¶ 13 As to the July 13 interview, Holguin testified that he was aware that the defendant was going to be released from Linden Oaks that day. He and Investigator Easton drove Jimenez, who had agreed to wear a recording device pursuant to a court-authorized overhear, to pick up the defendant from the mental hospital. The investigators drove Jimenez and the defendant from Linden Oaks to the Du Page County Children's Center. The defendant and Jimenez were left alone in an interview room, where they engaged in a conversation that was recorded. At some point, the defendant got up and began to open the door. Holguin then approached the defendant and told her that he needed to speak with her. Holguin told the defendant that he needed "a minute," and he left the defendant alone in the room for a couple of minutes before he and Easton returned. Holguin asked the defendant if she would agree to speak with him, and the defendant so agreed. Holguin's July 13 interview with the defendant was recorded on video and was transcribed into English.

¶ 14 The transcript reveals that, at the start of her interview with Holguin, she said, "Oh my babies. Oh, my little babies." Holguin asked defendant to sit down, and she replied that she did not want to sit. Holguin told the defendant that he needed her to sit down "because these rooms are recorded." The defendant agreed to sit, and Holguin asked if she recalled everything they had talked about. The defendant responded that she remembered "[s]ome of it." Holguin told the defendant that "we're in our office now" and that he was grateful that she agreed to speak with him.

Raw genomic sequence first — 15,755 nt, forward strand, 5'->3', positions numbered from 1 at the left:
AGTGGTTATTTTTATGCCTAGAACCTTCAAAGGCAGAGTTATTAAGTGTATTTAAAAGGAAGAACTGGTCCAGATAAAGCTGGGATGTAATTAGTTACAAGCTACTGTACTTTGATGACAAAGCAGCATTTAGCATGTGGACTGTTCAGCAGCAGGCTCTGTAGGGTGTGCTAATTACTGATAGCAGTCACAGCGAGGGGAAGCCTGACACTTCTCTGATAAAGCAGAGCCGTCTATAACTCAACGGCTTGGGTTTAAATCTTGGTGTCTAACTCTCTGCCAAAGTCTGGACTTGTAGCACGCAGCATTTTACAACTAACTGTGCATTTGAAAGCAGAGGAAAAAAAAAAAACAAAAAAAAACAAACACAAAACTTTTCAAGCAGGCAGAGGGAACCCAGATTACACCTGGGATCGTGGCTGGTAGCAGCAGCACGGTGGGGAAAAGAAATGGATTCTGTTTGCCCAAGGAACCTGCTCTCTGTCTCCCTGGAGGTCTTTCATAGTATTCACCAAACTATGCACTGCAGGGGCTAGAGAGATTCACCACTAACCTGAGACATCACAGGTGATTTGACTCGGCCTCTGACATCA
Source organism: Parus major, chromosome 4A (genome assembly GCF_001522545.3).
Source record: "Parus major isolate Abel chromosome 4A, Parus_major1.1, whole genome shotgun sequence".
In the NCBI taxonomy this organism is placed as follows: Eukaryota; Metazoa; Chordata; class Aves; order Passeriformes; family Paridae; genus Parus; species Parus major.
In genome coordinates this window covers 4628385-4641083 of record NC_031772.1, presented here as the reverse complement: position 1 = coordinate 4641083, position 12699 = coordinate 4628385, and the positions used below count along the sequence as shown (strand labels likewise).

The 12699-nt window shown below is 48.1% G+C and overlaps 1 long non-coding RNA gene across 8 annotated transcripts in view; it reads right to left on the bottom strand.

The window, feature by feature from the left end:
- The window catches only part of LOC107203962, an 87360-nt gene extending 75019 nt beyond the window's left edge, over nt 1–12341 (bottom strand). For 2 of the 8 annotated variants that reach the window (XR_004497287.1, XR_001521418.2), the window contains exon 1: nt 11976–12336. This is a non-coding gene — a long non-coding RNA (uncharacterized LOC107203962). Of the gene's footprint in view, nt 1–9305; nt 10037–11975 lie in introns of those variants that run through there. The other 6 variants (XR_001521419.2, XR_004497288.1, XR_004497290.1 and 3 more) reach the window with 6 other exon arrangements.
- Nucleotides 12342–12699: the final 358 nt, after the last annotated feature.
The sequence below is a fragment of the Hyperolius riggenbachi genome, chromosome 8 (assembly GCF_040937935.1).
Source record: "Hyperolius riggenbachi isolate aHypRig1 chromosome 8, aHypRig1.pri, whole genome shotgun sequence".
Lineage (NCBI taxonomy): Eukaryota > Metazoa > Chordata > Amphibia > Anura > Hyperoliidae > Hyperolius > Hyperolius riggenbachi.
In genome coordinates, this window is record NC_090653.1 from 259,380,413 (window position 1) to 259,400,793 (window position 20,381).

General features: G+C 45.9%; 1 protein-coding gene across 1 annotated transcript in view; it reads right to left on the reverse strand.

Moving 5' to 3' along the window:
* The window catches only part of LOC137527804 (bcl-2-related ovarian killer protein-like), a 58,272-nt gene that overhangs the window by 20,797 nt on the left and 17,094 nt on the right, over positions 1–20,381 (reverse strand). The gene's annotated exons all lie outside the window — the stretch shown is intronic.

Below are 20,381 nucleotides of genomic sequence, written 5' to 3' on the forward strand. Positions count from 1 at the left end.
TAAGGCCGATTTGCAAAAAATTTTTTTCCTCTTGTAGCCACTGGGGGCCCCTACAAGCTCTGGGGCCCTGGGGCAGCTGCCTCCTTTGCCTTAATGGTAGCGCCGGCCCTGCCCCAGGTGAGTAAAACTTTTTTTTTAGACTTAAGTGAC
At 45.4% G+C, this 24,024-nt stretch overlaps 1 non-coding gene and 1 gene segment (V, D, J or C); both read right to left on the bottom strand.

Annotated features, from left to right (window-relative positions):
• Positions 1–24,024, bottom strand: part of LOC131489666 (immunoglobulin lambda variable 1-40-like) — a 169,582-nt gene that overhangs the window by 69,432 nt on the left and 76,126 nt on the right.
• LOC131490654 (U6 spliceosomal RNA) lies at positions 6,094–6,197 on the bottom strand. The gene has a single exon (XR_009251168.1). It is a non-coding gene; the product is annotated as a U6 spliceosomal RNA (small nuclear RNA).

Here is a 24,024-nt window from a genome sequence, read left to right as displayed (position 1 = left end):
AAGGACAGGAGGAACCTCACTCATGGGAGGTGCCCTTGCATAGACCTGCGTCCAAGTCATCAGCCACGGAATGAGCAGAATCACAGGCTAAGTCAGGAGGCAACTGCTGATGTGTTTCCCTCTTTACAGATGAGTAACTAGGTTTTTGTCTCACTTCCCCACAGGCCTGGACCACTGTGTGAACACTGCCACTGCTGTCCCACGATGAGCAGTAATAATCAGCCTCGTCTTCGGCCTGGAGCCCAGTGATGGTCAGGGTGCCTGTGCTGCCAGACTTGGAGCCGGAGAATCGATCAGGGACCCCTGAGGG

¶ 15 Holguin told the defendant that the only way to "fix this is talking with the truth." Holguin told her that, although they had spoken with Jimenez and had been investigating the case all week, the nature of the victim's injuries was still unclear. At this point, Holguin told the defendant that he and Easton were "like police officers, normally for your protection, our protection, we read you rights." Holguin informed the defendant that "[i]t doesn't mean anything," and told her that the rights were as he read them to the defendant at the hospital. Holguin stated that he was going to read the defendant her rights, and afterwards "we'll talk" and the defendant could ask about what was happening. Holguin then read the defendant her rights, the defendant indicated that she understood her rights, and she signed a waiver of rights.

¶ 16 Immediately after signing the waiver of rights, the defendant asked Holguin if he could help her see her other children. Holguin told the defendant that the Department of Children and Family Services (DCFS) had her children because Jimenez knew of the victim's abuse and could not stop it. Holguin informed the defendant that DCFS "grabbed custody of the children" for "as long as we are doing the investigation." After telling the defendant that DCFS would determine if the children would be placed with Jimenez's parents, Holguin said that "they never want to break up a family like that." Holguin said that DCFS would not likely give the children immediately to Jimenez, "[b]ut talking with the truth everything can be fixed." Holguin again told the defendant that the interview was being recorded, and that her cooperation was "very important." Subsequently, the defendant made several inculpatory statements.

¶ 17 During cross-examination, Holguin acknowledged that he knew that the defendant had been treated at Linden Oaks for mental health issues. He testified that, when he told the defendant she could fix everything by speaking with him, he meant that his investigation could be fixed. He acknowledged that it "may have been a poor choice of words" when he told the defendant that her rights did not mean anything. He stated that he said that because he did not want the defendant to feel intimidated. During the interview, the defendant told him that she had only a second grade education.